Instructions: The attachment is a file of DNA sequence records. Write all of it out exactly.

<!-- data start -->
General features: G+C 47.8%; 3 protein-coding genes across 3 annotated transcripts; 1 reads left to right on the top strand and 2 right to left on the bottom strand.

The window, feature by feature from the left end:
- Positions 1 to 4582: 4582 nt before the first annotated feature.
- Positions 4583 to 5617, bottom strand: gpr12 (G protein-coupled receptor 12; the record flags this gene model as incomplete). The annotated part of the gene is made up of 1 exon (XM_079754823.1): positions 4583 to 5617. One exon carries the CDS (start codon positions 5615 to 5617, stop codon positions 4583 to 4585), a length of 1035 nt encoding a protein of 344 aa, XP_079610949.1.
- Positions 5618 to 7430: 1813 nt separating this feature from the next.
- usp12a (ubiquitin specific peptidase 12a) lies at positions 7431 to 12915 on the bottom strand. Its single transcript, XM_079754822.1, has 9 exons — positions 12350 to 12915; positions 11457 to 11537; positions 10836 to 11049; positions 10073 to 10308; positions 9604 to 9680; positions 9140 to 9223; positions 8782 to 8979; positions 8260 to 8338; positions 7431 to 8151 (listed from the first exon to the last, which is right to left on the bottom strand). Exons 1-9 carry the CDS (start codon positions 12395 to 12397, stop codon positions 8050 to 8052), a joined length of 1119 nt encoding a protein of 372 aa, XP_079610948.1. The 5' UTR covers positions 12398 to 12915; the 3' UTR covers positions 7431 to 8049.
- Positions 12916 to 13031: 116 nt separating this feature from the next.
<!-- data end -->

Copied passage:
General features: G+C 47.8%; 3 protein-coding genes across 3 annotated transcripts; 1 reads left to right on the top strand and 2 right to left on the bottom strand.

The window, feature by feature from the left end:
- Positions 1 to 4582: 4582 nt before the first annotated feature.
- Positions 4583 to 5617, bottom strand: gpr12 (G protein-coupled receptor 12; the record flags this gene model as incomplete). The annotated part of the gene is made up of 1 exon (XM_079754823.1): positions 4583 to 5617. One exon carries the CDS (start codon positions 5615 to 5617, stop codon positions 4583 to 4585), a length of 1035 nt encoding a protein of 344 aa, XP_079610949.1.
- Positions 5618 to 7430: 1813 nt separating this feature from the next.
- usp12a (ubiquitin specific peptidase 12a) lies at positions 7431 to 12915 on the bottom strand. Its single transcript, XM_079754822.1, has 9 exons — positions 12350 to 12915; positions 11457 to 11537; positions 10836 to 11049; positions 10073 to 10308; positions 9604 to 9680; positions 9140 to 9223; positions 8782 to 8979; positions 8260 to 8338; positions 7431 to 8151 (listed from the first exon to the last, which is right to left on the bottom strand). Exons 1-9 carry the CDS (start codon positions 12395 to 12397, stop codon positions 8050 to 8052), a joined length of 1119 nt encoding a protein of 372 aa, XP_079610948.1. The 5' UTR covers positions 12398 to 12915; the 3' UTR covers positions 7431 to 8049.
- Positions 12916 to 13031: 116 nt separating this feature from the next.